Practical tools to make hard times happier. That's the goal of this blog, and this is one of those rare moments where I feel I can offer some hard evidence for ways to improve the happiness of your life.
(That is, as far as the social/psychological studies can be considered to be “hard” evidence of anything, as my Middle Daughter has pointed out.)
Buy Experience, Get Happiness
Dr. Thomas Gilovich of Cornell University has spent a couple of decades trying to figure out exactly what it is that makes people happy. Statistically speaking it turns out it is not what you have, but what you do.
At first this might not make much sense; wouldn't this $300 iPad, which I'm going to enjoy for years, give me more happiness than the 20 minutes or so that I would have if I spent the same amount of money skydiving?
Not if you take into account both our ability to adapt and our personal narrative, says the research. While there is a lot of joy when you first open up some product (especially those Apple designs) once you have the object for a while you get used to it. In the case of an iPad that might manifest as filling up the memory capacity, tapping your fingers as you wait for web pages to load. It also makes you vulnerable to comparison; you maybe see the person over there with the higher-resolution screen or maybe even a watch.
In fact, the object that brought you joy is almost certain to become a source of pain as time goes on and it becomes more obsolete, wears out, or simply fades into the background of your life. The initial rush, like a hit of any addictive drug, wears off, only replenished by the purchase of a new thing.
Hence, capitalism! (just kidding. I LOVE capitalism!).
On the other hand, even if you hate skydiving, once you do it it becomes part of your story: I am someone who jumped out of a perfectly good airplane and (hopefully) lived! Like any memory, we tend to focus on the good parts (or at least the parts that make a good story) and forget about the rest. As time goes on the actual memory becomes less vivid and so we compensate by embellishing details (such as Bryan Williams recently demonstrated).
Dr. Gilovich explains that “…experiences become an ingrained part of our identity” which is something that most objects don't do. In fact, often it is the experience of acquiring of the object that becomes the value, rather than the actual possession of it. My father owns a Navy Colt revolver, the kind that Clint Eastwood uses in The Outlaw Josey Wales. I haven't ever fired it, I haven't even seen it in years – but I vividly remember being with him in the gun shop when he saw it, and sharing his excitement as he decided to purchase it. I'm sure if I asked he'd let me hold it or even fire it – but I'm also sure it wouldn't come close to making me as happy as being there with him did.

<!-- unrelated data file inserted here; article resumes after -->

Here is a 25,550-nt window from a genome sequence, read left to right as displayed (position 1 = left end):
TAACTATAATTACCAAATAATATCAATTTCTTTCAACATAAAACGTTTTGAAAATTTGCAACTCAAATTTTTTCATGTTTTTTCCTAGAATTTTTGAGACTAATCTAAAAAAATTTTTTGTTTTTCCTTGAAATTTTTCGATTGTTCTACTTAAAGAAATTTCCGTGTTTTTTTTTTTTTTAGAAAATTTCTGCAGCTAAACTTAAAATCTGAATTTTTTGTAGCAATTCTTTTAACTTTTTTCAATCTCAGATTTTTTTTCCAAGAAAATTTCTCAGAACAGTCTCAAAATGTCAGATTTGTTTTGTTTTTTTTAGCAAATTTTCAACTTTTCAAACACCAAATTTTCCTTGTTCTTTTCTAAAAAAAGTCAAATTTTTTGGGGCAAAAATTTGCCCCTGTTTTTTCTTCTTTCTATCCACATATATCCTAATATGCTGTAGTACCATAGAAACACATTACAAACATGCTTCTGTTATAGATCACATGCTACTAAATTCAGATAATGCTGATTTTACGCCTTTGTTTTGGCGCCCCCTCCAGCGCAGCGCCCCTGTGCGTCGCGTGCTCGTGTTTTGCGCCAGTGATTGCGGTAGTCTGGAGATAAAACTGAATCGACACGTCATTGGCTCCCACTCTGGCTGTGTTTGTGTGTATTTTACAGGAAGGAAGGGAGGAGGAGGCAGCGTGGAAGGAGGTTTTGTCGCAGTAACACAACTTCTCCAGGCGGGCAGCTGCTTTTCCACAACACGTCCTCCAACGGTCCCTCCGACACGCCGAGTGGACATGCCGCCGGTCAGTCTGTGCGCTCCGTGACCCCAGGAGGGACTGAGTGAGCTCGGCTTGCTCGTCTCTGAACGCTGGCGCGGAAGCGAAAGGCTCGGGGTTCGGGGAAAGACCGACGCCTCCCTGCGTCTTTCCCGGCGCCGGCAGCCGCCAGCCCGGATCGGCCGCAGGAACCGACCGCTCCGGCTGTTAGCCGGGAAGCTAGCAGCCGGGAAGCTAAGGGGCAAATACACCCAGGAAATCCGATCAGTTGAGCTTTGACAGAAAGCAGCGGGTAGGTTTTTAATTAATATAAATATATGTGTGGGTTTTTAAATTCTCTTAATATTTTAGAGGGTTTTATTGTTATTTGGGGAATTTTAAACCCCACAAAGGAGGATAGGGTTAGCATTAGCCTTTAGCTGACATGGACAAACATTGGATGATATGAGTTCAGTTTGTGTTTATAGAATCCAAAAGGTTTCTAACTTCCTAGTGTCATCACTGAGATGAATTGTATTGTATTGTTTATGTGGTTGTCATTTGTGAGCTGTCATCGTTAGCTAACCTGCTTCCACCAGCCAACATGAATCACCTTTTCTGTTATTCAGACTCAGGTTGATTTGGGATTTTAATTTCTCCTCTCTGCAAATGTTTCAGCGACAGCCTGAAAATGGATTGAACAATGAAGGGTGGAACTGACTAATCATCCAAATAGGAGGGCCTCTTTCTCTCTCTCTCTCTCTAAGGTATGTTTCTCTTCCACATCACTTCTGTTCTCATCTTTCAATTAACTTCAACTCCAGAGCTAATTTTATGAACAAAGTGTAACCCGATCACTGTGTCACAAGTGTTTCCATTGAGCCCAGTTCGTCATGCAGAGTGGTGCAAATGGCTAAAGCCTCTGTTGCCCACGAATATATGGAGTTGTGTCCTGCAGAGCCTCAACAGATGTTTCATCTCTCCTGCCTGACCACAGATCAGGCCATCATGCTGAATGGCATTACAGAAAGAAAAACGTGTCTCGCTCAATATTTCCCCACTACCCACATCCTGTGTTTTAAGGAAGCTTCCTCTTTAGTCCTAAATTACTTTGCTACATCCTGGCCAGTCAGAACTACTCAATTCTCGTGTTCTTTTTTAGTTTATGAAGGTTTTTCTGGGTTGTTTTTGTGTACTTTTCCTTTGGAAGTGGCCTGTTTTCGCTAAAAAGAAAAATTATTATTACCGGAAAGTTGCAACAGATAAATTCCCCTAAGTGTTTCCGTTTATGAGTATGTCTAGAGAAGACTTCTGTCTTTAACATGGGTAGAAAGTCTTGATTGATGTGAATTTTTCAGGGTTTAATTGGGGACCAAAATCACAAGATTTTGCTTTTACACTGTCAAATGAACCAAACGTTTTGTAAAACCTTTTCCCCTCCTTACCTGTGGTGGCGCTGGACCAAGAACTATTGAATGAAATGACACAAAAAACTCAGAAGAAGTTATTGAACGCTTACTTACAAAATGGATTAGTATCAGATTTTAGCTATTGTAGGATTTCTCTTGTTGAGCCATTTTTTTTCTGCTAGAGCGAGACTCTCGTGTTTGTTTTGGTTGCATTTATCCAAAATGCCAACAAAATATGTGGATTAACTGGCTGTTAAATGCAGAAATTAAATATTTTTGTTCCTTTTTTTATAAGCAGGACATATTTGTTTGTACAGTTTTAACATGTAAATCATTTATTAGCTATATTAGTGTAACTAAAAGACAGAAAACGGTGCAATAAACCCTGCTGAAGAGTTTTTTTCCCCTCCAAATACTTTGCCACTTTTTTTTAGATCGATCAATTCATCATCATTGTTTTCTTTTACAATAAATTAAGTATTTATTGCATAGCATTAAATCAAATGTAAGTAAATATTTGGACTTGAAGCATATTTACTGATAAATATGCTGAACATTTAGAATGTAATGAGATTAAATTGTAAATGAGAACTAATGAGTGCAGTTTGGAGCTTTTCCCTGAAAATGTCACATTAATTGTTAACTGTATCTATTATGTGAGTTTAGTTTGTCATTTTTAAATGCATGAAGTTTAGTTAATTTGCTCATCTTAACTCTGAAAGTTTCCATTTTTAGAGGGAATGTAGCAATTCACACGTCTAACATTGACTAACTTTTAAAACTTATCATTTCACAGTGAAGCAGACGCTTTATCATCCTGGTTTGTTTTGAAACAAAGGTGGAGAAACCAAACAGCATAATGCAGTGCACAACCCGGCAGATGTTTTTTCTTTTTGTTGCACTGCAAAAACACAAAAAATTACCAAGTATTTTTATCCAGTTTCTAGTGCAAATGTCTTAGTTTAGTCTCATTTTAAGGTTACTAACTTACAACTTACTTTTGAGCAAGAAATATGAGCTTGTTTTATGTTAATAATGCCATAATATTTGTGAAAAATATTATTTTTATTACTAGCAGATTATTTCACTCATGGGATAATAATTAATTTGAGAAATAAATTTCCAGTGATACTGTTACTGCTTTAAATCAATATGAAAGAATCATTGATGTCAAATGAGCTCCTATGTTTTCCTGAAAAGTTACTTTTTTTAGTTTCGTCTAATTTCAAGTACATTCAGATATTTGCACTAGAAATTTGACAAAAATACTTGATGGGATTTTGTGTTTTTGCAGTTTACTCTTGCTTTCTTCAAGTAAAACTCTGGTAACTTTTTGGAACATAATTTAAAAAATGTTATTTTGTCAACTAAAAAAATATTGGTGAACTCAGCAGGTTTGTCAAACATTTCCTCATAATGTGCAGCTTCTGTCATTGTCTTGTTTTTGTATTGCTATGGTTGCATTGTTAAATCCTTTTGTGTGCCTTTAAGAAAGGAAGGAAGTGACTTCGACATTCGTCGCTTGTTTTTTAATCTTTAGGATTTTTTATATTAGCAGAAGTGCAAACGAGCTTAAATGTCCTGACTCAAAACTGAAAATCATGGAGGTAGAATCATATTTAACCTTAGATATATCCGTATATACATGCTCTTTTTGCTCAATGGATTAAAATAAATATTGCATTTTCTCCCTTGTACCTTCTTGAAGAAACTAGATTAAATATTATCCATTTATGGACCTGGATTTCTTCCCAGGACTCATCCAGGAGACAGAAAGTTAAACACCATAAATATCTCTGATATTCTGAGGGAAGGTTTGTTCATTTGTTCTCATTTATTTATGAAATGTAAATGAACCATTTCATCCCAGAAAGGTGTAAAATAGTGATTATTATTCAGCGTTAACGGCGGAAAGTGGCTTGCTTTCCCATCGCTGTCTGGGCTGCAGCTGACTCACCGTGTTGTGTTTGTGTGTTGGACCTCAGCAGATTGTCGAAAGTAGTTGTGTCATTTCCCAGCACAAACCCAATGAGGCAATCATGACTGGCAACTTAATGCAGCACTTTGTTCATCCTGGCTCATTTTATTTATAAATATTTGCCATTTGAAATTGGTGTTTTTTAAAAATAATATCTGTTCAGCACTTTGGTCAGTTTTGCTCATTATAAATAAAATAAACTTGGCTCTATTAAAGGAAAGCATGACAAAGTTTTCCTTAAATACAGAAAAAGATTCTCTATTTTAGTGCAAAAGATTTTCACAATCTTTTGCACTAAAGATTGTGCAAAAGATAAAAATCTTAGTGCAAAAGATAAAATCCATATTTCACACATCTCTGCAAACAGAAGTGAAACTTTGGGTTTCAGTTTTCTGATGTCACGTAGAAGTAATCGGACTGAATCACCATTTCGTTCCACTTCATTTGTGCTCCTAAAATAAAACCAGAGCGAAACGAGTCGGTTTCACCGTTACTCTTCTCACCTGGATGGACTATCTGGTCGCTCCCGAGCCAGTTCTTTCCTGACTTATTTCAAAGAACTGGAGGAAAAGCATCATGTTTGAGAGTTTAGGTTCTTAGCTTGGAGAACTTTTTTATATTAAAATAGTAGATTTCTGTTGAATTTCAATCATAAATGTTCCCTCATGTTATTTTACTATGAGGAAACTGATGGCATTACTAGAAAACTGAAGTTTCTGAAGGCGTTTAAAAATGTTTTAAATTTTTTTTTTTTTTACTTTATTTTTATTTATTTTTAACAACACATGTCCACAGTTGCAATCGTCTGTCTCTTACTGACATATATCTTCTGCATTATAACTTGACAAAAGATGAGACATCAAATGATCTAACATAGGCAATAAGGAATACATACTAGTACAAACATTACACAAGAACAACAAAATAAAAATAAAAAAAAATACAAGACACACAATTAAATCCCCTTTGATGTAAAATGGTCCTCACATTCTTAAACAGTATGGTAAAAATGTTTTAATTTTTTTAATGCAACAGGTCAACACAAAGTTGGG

Life is Cheap
…and that's a good thing. The other reason, not backed up scientifically but rather simply by my own reasoning, is that while you often need money in order to acquire objects of value, you don't necessarily need money to have good experiences.
Certainly for some – skydiving, for example – cost is a barrier to entry. But every moment of every day is an experience of some kind, and your experience of it is at least partially in your control. I can choose to stop and savor the coffee I'm drinking now instead of simply gulping it down between typing words; I can make my walk home an observation of the wondrous phenomenon that is Spring in Wisconsin rather than simply getting from point A to point B. Neither experience will cost me anything – but it can increase my happiness immediately.
If your initial objection to this idea is “there is not enough time I completely concur. Though it's not so much that there's not enough – since we all have exactly the same amount – it's rather the allocation of time. A large portion of most people's time is spent trying to earn the money to get the things that the marketers say will make us happy.
Up to a certain fiscal level (about $75K) that actually works. You can buy happiness. But at any fiscal level (presuming basic human needs are met) experience is probably going to make you happier than objects. Perhaps an even better strategy would combine the two – associate the object with an experience, so that it becomes a talisman. Increasing the subjective value of an object can certainly prolong the duration of your joy in possessing it.
Dr. Gilovich ends the Fast Company article by asking: “As a society, shouldn't we be making experiences easier for people to have?”. It's a question worth asking not only as a society (even Constitutionally relevant, right after life and liberty) but also as individuals, parents, partners, and citizens of the world.
p style=”margin-bottom: 1.5em;”>What experience are you going to make possible today?